0
\$\begingroup\$

I am examining my own radio circuit now for several days, so I included a pic:

circuit

When the circuit has been powered up, it works fine without fingers or equal grounding methods, for example by getting use of wall-socket etc. I tested this circuit without the component C3 (330n) and I was frustrated, because it did not work. I tried to ground the circuit by touching it with fingers and I must say by the way, it is not advisable, but it worked and I got a good sound from receiver. The thing was, how can I leave this circuit for a longer distance without touching it. I got the idea to add a capacitor, parallel to R2. I have seen 100nF gave me a weak sound as result, so I was encouraged to increase this 100nF something up to 330nF and finally, there I had a good result without using external grounding stuff. Well, I know the C3 capacitor is blocking DC voltage. Why did it work?

Note:

V1=source voltage V2=input wave

L2,C1=tank circuit ~107MHz

\$\endgroup\$

1 Answer 1

2
\$\begingroup\$

The feedback via C2 can only work if the base has a low RF impedance to ground. If there is no C3, the voltage changes introduced at the emitter do not modulate the base current enough. A value starting from 1 nF is good enough for frequencies in the FM radio band.

The value of R2 is a bit low, I use 47 kΩ there.

If you want to modulate the oscillator, you need a decoupling capacitor at the input. Without it, the DC operation point of the transistor is undefined.

You acheive a better antenna match If you center tap the coil and connect the antenna there.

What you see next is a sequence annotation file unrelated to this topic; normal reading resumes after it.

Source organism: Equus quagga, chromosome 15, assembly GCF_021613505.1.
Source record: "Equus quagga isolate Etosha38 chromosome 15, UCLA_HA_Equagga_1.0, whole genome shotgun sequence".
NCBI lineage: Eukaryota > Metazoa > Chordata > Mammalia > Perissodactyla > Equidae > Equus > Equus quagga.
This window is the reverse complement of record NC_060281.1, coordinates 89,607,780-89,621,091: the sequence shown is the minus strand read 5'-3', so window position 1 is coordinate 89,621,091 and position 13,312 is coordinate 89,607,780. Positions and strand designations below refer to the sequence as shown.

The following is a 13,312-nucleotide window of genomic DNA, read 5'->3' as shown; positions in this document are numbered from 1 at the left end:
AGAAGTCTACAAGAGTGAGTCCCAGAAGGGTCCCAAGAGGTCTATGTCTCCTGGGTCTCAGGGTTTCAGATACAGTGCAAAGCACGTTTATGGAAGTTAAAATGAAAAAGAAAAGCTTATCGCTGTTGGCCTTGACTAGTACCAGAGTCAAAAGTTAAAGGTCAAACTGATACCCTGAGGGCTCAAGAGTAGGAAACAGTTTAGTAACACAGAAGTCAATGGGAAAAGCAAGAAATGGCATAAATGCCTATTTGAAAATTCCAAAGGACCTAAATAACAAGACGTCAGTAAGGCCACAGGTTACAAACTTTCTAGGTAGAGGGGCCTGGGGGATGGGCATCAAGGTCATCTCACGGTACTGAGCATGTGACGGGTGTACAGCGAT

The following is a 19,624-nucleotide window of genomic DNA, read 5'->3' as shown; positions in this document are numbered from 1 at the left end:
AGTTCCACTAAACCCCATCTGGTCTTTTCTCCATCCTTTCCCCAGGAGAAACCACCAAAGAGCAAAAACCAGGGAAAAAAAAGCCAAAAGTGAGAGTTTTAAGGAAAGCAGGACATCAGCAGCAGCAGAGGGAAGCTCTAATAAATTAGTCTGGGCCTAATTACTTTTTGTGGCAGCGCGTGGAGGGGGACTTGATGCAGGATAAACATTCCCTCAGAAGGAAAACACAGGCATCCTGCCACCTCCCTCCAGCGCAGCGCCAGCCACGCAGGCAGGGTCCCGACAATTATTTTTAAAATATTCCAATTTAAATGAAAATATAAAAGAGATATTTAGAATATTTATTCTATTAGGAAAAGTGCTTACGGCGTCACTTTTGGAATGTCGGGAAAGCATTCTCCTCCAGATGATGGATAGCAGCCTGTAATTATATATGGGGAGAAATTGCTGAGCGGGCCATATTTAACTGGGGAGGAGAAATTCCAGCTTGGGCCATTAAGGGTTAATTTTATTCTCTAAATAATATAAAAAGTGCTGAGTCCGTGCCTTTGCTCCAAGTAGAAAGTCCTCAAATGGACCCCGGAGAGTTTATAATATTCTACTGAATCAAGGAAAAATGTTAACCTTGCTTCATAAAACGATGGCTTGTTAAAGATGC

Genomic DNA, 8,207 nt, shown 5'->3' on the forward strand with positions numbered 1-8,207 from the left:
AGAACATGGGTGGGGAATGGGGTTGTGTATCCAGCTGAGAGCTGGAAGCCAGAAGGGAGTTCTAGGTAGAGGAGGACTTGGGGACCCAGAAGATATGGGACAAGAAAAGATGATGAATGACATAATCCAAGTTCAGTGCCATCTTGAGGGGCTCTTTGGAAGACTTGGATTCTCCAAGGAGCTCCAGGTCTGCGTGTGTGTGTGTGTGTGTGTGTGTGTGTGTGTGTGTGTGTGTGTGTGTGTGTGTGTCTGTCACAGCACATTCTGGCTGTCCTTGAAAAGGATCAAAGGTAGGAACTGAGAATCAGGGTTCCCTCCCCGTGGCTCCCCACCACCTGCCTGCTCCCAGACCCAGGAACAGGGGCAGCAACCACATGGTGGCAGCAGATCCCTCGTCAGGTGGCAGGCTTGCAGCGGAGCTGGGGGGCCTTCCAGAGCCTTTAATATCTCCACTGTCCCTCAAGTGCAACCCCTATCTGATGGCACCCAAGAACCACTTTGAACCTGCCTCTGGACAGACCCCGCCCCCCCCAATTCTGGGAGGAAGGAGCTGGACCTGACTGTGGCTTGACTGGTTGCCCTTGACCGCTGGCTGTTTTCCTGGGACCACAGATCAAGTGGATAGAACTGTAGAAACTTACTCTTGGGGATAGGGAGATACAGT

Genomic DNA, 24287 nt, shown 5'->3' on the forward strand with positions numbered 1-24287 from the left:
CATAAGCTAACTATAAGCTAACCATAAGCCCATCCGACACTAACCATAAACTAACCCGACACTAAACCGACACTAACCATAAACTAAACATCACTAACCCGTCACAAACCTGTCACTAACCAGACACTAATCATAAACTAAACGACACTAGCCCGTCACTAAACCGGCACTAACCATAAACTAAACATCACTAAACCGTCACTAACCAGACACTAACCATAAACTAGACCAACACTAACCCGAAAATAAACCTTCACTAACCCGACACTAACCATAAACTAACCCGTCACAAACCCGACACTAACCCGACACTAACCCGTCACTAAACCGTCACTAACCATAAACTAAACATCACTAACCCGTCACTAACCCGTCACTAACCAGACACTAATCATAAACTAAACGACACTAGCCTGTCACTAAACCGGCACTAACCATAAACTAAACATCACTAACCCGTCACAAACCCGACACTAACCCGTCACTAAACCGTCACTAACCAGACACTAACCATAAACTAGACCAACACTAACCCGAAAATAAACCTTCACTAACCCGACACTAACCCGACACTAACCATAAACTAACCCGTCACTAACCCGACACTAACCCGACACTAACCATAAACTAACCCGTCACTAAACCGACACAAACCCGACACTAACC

\$\endgroup\$
2
  • \$\begingroup\$ I upvoted the answer, you gave me. I have one more question, can you tell me how you calculated the 1nF for FM and the 47Kohm? Then, I will accept it as complete answer. \$\endgroup\$
    – lastime
    Oct 8, 2023 at 20:44
  • 1
    \$\begingroup\$ XC of 1 nF at 100 MHz (1/(2 pi f C)) is below 2 ohm, higher capacitor values will not improve the circuit. The circuit works good with an emitter voltage around 2 V. With 220 ohm emitter resistor the current would be around 10 mA. The DC gain of the transistor is, say, 100. So you need a base current in the range of 100 µA. Assuming a base voltage of 3 V and a supply of 12 V the maximum resistor value is 9 V / 100 µA = 90 kohm. My circuit runs from a 9 V battery and 47 kohm is the best value there, found by experiments. Don't forget a 100 nF decoupling capacitor across the supply voltage. \$\endgroup\$
    – Jens
    Oct 8, 2023 at 21:04

Your Answer

By clicking “Post Your Answer”, you agree to our terms of service and acknowledge you have read our privacy policy.

Not the answer you're looking for? Browse other questions tagged or ask your own question.